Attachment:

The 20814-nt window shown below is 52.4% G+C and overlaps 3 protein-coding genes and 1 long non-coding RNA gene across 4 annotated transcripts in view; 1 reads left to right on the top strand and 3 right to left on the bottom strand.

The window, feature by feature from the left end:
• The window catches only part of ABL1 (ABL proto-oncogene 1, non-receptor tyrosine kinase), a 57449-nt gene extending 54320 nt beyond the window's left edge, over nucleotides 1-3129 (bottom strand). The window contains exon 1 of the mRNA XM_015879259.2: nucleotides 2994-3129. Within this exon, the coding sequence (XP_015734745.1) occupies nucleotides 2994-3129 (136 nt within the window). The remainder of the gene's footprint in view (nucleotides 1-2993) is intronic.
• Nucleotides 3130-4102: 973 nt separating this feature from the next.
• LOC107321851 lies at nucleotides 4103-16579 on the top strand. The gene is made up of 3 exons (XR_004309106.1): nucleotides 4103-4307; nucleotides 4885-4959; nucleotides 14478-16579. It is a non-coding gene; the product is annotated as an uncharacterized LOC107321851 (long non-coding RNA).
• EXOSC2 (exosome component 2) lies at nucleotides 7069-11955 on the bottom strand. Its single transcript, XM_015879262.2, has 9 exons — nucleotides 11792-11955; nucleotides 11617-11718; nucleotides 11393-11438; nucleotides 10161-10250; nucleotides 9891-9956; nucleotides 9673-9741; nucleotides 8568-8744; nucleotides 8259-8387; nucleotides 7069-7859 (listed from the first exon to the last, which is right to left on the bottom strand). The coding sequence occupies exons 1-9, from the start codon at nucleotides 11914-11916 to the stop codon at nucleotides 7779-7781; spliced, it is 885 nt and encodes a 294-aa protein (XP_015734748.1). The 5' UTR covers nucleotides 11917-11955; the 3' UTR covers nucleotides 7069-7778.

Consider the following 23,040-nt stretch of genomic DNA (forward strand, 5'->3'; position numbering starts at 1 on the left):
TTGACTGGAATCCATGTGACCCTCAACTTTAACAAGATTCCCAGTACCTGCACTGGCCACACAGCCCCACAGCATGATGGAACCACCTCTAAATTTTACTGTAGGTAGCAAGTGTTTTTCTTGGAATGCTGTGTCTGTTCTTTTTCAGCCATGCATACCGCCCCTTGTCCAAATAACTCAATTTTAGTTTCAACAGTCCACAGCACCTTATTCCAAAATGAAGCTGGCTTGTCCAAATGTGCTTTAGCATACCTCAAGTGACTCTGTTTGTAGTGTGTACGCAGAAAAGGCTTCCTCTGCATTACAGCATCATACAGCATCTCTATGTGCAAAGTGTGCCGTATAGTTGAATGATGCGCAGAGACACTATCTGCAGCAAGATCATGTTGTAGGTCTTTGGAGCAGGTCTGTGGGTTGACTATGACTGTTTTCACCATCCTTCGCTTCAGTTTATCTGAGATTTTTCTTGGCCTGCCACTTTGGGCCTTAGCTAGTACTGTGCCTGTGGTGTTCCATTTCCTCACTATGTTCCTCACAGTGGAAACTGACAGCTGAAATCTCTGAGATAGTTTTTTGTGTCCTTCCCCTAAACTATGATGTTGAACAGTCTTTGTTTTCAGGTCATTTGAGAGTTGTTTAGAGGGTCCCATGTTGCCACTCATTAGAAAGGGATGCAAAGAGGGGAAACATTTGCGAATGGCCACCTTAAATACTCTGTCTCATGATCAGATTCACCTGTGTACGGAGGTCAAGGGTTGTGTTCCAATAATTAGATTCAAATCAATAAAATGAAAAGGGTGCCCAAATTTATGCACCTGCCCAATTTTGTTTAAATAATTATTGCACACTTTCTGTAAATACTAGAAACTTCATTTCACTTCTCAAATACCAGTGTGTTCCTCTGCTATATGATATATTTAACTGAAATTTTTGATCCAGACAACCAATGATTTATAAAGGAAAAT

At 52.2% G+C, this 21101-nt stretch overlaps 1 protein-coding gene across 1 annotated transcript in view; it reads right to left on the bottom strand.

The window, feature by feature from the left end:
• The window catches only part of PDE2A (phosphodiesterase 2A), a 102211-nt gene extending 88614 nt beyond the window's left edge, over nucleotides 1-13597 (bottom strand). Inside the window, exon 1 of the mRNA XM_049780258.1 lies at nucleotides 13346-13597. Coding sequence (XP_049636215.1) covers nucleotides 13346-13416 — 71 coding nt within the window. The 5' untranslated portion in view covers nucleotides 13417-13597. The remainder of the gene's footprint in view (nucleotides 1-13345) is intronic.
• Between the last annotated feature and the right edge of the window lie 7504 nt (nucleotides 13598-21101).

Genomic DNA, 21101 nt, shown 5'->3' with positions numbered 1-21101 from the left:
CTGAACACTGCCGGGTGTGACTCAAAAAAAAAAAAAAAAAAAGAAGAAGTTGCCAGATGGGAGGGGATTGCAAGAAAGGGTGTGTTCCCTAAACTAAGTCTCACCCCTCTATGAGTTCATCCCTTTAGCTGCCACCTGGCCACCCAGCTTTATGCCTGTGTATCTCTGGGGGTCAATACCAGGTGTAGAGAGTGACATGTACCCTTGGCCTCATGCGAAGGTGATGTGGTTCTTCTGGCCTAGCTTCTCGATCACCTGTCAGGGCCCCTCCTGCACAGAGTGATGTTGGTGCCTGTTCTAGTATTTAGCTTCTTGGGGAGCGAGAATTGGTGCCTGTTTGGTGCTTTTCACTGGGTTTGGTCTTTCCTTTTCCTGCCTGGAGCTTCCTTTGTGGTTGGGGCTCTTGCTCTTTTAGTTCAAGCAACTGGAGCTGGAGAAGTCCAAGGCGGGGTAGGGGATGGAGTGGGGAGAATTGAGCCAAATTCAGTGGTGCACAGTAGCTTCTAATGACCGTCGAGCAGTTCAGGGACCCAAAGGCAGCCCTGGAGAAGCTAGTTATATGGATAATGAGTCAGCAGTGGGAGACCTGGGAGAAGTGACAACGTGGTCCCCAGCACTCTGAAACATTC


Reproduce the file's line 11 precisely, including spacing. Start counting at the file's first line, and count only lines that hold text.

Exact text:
• The window catches only part of PDE2A (phosphodiesterase 2A), a 102211-nt gene extending 88614 nt beyond the window's left edge, over nucleotides 1-13597 (bottom strand). Inside the window, exon 1 of the mRNA XM_049780258.1 lies at nucleotides 13346-13597. Coding sequence (XP_049636215.1) covers nucleotides 13346-13416 — 71 coding nt within the window. The 5' untranslated portion in view covers nucleotides 13417-13597. The remainder of the gene's footprint in view (nucleotides 1-13345) is intronic.